Frané Lessac is the compiler and illustrator of Camp Granada, and has also illustrated many other books for young readers. She lives in Fremantle, Australia, with her family.
A freestyle tribute to a turn-of-the-20th-century yarn spinner whose wild accounts of supposed exploits in exotic climes earned him great, if brief, notoriety.
Billing himself "Louis de Rougemont," Swiss ne'er-do-well Henri Louis Grin caught public attention both in print and on the lecture circuit with astonishing tales of shipwreck and lonely subsistence on "evening dew and fish emptied from pelicans' pouches"—plus encounters with "gruesome fish with bulging eyes and hairy mustaches," flying wombats and "swarming bull ants." Read full book review >
Though the alphabetic conceit doesn't work as well for an entire state as it did for their tours of Washington, D.C. (2003), and New York City (2005), Melmed and Lessac gamely present a high-spots roundup of history, prehistory, places and annual events to give students and prospective visitors at least a taste of Texas. Read full book review >
As a lad in England, Jack Simpson worked at a beachfront donkey ride—an experience that came in handy years later when, as an ANZAC stretcher-bearer, he discovered a donkey cowering in a Turkish gully. Read full book review >
A poet known for his theme-based anthologies (Small Talk, p. 469, etc.) collects nothing but his own work in a pretty picture book. A few new poemsincluding ``Mother's Plea,'' ``Split,'' ``Winner'' and the succinct ``Winter'' (NEVER/quarrel/with/winter./It/ALWAYS/wins.)join with old favorites, including the title piece, exhorting the joy of reading, ``Valentine Feelings,'' ``Sing a Song of Cities,'' ``Behind the Museum Door,'' ``Puppy,'' ``Overnight at the Vet's,'' ``Cat's Kit,'' and more. Read full book review >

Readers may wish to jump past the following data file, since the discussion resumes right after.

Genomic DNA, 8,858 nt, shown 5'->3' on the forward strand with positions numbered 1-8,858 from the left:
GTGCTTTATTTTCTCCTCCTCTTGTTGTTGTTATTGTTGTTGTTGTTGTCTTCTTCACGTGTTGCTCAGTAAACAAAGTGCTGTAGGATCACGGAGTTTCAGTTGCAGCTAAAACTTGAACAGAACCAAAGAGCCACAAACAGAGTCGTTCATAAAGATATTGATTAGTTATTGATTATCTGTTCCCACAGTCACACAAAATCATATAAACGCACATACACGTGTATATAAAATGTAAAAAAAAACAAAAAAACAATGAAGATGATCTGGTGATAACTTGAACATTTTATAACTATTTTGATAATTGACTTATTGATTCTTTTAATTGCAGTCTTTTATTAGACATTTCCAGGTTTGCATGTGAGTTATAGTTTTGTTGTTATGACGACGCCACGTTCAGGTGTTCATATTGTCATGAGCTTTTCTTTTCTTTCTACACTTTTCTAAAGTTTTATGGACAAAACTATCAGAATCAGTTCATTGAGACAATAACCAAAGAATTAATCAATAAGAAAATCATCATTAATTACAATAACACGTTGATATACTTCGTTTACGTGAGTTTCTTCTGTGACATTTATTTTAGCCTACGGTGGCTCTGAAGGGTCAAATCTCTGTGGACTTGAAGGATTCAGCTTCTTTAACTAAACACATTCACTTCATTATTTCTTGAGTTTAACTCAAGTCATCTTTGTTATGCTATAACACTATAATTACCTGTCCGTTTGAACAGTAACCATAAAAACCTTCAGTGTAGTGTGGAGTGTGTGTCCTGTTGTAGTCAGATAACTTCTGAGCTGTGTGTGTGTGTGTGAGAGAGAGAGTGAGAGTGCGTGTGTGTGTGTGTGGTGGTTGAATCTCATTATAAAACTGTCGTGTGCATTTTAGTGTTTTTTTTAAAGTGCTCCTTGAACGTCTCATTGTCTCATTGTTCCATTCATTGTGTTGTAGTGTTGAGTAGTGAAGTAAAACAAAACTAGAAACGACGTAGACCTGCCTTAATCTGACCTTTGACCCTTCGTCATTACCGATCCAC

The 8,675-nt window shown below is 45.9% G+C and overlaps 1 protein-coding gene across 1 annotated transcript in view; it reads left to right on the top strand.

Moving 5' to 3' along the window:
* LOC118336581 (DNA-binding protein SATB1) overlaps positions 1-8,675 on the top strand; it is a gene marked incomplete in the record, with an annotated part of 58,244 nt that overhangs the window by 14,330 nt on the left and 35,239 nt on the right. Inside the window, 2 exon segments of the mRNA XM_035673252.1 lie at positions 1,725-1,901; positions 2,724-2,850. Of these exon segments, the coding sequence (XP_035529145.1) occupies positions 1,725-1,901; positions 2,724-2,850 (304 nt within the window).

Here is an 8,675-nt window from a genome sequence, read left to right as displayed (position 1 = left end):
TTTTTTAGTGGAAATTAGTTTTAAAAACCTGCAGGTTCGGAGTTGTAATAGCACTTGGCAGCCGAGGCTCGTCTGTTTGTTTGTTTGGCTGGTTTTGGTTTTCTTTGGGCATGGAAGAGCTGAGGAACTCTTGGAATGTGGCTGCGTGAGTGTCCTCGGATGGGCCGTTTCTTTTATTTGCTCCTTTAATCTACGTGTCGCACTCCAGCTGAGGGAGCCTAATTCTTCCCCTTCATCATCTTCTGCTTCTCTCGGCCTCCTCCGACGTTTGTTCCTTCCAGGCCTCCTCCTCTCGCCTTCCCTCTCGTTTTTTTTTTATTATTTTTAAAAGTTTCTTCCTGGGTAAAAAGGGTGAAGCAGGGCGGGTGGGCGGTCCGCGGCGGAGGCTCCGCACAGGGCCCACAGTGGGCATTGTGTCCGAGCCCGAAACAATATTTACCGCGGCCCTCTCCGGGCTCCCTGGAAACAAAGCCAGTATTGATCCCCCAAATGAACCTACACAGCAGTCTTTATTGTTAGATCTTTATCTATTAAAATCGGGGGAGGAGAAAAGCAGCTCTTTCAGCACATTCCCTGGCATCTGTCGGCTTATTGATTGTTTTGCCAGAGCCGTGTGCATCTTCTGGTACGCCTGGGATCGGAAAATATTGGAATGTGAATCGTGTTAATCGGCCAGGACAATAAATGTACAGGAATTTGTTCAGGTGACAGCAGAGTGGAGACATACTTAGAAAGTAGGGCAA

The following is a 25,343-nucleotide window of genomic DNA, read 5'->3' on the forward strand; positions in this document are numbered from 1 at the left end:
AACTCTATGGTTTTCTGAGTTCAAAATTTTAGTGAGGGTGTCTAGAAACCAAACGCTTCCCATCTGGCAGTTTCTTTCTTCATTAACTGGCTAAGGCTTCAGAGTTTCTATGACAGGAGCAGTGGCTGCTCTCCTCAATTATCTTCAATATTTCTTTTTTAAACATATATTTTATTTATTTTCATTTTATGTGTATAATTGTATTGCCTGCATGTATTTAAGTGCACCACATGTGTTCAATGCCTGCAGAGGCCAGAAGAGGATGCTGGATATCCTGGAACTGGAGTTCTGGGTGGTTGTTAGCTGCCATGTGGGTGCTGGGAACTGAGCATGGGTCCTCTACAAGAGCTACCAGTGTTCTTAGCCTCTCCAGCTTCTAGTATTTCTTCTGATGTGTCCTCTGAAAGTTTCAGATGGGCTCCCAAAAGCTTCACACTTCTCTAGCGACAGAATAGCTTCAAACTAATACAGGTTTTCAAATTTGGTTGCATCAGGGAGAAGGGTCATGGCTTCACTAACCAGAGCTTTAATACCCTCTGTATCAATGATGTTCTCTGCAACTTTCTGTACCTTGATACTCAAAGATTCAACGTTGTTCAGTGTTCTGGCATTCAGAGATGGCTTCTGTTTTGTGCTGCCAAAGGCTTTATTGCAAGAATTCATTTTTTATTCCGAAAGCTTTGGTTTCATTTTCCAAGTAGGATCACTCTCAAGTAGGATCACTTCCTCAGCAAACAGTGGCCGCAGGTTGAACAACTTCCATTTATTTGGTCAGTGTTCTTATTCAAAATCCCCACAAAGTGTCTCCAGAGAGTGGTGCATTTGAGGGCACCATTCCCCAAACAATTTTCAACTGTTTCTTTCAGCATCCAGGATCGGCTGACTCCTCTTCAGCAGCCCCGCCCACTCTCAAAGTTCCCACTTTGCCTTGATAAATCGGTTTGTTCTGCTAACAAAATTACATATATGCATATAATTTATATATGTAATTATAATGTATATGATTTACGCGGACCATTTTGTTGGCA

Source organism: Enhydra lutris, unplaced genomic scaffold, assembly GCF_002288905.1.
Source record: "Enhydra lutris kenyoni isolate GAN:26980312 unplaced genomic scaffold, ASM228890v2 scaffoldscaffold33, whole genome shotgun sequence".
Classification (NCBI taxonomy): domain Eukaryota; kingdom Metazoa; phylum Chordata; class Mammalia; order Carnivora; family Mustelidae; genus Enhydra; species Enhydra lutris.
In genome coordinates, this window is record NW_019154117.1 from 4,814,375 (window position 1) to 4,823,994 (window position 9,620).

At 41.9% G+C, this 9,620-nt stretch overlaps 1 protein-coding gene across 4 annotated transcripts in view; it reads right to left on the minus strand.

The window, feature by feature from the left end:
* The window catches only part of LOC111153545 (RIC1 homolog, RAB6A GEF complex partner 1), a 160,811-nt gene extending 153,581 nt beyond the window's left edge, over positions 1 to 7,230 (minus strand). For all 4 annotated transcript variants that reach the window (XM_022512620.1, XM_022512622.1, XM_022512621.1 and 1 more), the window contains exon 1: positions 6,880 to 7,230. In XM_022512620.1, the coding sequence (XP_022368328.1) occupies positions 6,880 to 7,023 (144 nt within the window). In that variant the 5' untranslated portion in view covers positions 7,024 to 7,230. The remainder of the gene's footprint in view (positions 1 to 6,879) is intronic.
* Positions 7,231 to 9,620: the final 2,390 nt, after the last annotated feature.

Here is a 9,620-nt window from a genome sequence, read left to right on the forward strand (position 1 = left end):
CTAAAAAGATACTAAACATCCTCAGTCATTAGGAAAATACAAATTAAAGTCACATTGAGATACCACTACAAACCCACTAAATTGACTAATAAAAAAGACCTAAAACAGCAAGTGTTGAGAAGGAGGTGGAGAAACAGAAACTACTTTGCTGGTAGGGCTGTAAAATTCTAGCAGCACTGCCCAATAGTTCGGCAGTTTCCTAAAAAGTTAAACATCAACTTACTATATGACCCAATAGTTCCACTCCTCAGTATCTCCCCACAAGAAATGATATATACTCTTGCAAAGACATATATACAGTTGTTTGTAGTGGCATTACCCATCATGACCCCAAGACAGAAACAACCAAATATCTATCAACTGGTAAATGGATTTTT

How the Italian immigrant Simon Rodia spent decades building the renowned towers next to his bungalow in ``a poor neighborhood that was half town, half country, outside the city limits of Los Angeles.'' The employee of a tile company, ``Old Sam'' used broken tile and bottles, mirrors, shells, and a miscellany of found objects to surface fantastical shapes, ``a lacy web of steel, covered with a skin of concrete.'' Though her simple narrative is short on such specifics as dates, Zelver conveys the wonder and mystery of his long labors, concluded at the age of 80. Read full book review >
Quiet, gracefully cadenced descriptions by a Jamaican-born author make a likable complement to Lessac's affectionate evocations of the island scene. Read full book review >
Catchy calypso songs, many of the 13 familiar (``Day-O''; ``Michael Row the Boat''; ``Yellow Bird''; ``Kingston Market''), four actually written by Burgie (who worked with Harry Belafonte as ``Lord Burgess''), the rest traditional songs that he's arranged. Read full book review >
Beginning in Brooklyn, N.Y. at nine p.m., Singer samples activities that might be taking place simultaneously around the world, moving west to east, including an anomalous Indian time- zone (half an hour different) and contrasting points in the same zones (Zaire and Switzerland). Read full book review >